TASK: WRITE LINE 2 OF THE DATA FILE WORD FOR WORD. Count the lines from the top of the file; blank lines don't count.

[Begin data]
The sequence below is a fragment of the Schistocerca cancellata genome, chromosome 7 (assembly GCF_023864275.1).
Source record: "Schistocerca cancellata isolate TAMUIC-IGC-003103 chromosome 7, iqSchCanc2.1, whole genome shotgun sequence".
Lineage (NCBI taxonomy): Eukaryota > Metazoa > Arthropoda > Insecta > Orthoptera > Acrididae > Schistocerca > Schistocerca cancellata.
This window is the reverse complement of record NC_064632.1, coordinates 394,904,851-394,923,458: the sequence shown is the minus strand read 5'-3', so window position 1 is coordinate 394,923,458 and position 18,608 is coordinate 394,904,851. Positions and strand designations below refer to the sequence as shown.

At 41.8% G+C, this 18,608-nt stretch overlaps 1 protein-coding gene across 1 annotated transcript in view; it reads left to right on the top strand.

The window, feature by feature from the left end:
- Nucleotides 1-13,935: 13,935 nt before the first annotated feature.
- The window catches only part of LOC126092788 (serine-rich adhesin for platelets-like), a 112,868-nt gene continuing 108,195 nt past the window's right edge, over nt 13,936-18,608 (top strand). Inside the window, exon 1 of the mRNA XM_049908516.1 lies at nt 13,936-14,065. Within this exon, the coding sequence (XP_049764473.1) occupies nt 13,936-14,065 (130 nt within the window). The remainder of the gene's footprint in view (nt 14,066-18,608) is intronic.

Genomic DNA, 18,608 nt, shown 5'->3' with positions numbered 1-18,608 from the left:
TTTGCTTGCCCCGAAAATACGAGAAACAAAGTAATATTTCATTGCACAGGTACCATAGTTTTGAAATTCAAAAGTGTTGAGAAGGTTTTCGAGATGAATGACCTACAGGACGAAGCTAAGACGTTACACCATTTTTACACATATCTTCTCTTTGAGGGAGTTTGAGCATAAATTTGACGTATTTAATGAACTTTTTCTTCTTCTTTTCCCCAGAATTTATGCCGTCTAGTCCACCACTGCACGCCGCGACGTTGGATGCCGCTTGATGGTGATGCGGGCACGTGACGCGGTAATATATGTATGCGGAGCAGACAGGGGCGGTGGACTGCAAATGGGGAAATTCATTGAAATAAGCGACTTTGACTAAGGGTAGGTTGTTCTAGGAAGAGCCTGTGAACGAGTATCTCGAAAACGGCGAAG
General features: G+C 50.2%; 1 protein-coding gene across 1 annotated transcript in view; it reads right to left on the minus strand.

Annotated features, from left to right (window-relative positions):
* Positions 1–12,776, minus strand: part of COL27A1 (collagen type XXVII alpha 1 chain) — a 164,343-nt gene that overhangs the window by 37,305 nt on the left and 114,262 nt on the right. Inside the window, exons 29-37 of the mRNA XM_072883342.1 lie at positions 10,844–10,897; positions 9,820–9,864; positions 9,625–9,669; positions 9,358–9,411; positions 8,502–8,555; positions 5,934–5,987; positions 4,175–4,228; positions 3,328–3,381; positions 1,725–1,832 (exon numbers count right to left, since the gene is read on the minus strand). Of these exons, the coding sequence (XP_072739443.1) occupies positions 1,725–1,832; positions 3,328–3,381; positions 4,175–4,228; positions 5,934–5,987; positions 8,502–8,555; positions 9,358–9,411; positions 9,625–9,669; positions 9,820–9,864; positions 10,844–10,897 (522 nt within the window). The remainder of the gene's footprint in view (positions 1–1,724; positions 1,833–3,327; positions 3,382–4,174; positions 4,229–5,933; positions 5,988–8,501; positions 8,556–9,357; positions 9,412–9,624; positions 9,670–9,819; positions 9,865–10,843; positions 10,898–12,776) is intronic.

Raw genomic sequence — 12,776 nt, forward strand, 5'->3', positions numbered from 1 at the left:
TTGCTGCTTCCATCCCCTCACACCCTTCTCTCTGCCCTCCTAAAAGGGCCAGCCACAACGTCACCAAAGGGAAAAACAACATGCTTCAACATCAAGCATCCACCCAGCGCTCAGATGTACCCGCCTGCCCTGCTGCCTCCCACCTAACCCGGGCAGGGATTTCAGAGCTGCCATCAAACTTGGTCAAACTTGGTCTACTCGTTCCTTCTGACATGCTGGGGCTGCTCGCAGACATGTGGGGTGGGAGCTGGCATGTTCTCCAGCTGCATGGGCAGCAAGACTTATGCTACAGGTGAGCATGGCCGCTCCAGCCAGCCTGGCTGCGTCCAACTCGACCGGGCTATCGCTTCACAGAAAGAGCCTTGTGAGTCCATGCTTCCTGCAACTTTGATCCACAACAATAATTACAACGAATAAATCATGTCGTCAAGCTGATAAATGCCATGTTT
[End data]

Source record: "Schistocerca cancellata isolate TAMUIC-IGC-003103 chromosome 7, iqSchCanc2.1, whole genome shotgun sequence".